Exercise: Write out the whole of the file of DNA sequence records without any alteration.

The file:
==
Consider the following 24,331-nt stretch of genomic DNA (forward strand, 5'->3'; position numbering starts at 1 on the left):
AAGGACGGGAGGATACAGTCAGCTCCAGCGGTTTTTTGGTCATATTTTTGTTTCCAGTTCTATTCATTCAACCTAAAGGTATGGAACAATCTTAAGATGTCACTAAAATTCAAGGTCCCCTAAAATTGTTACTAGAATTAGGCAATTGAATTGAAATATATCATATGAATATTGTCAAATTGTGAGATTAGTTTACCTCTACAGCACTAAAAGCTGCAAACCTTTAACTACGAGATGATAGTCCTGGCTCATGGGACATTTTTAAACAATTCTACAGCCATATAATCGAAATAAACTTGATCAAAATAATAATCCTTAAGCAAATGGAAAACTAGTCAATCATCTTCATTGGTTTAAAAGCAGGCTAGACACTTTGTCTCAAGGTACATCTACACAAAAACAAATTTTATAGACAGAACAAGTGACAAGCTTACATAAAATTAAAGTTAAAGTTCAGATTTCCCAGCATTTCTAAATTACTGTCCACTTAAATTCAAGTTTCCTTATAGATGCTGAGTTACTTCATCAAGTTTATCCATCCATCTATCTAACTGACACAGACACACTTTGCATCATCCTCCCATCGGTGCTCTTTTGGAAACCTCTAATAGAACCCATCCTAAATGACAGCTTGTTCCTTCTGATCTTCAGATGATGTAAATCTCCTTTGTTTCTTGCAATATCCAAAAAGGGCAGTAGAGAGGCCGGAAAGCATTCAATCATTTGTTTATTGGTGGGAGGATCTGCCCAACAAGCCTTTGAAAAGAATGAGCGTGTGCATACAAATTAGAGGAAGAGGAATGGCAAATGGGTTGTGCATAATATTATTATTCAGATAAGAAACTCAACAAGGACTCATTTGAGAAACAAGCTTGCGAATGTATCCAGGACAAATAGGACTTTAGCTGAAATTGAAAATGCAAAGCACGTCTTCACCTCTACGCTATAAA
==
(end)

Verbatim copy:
Consider the following 24,331-nt stretch of genomic DNA (forward strand, 5'->3'; position numbering starts at 1 on the left):
AAGGACGGGAGGATACAGTCAGCTCCAGCGGTTTTTTGGTCATATTTTTGTTTCCAGTTCTATTCATTCAACCTAAAGGTATGGAACAATCTTAAGATGTCACTAAAATTCAAGGTCCCCTAAAATTGTTACTAGAATTAGGCAATTGAATTGAAATATATCATATGAATATTGTCAAATTGTGAGATTAGTTTACCTCTACAGCACTAAAAGCTGCAAACCTTTAACTACGAGATGATAGTCCTGGCTCATGGGACATTTTTAAACAATTCTACAGCCATATAATCGAAATAAACTTGATCAAAATAATAATCCTTAAGCAAATGGAAAACTAGTCAATCATCTTCATTGGTTTAAAAGCAGGCTAGACACTTTGTCTCAAGGTACATCTACACAAAAACAAATTTTATAGACAGAACAAGTGACAAGCTTACATAAAATTAAAGTTAAAGTTCAGATTTCCCAGCATTTCTAAATTACTGTCCACTTAAATTCAAGTTTCCTTATAGATGCTGAGTTACTTCATCAAGTTTATCCATCCATCTATCTAACTGACACAGACACACTTTGCATCATCCTCCCATCGGTGCTCTTTTGGAAACCTCTAATAGAACCCATCCTAAATGACAGCTTGTTCCTTCTGATCTTCAGATGATGTAAATCTCCTTTGTTTCTTGCAATATCCAAAAAGGGCAGTAGAGAGGCCGGAAAGCATTCAATCATTTGTTTATTGGTGGGAGGATCTGCCCAACAAGCCTTTGAAAAGAATGAGCGTGTGCATACAAATTAGAGGAAGAGGAATGGCAAATGGGTTGTGCATAATATTATTATTCAGATAAGAAACTCAACAAGGACTCATTTGAGAAACAAGCTTGCGAATGTATCCAGGACAAATAGGACTTTAGCTGAAATTGAAAATGCAAAGCACGTCTTCACCTCTACGCTATAAA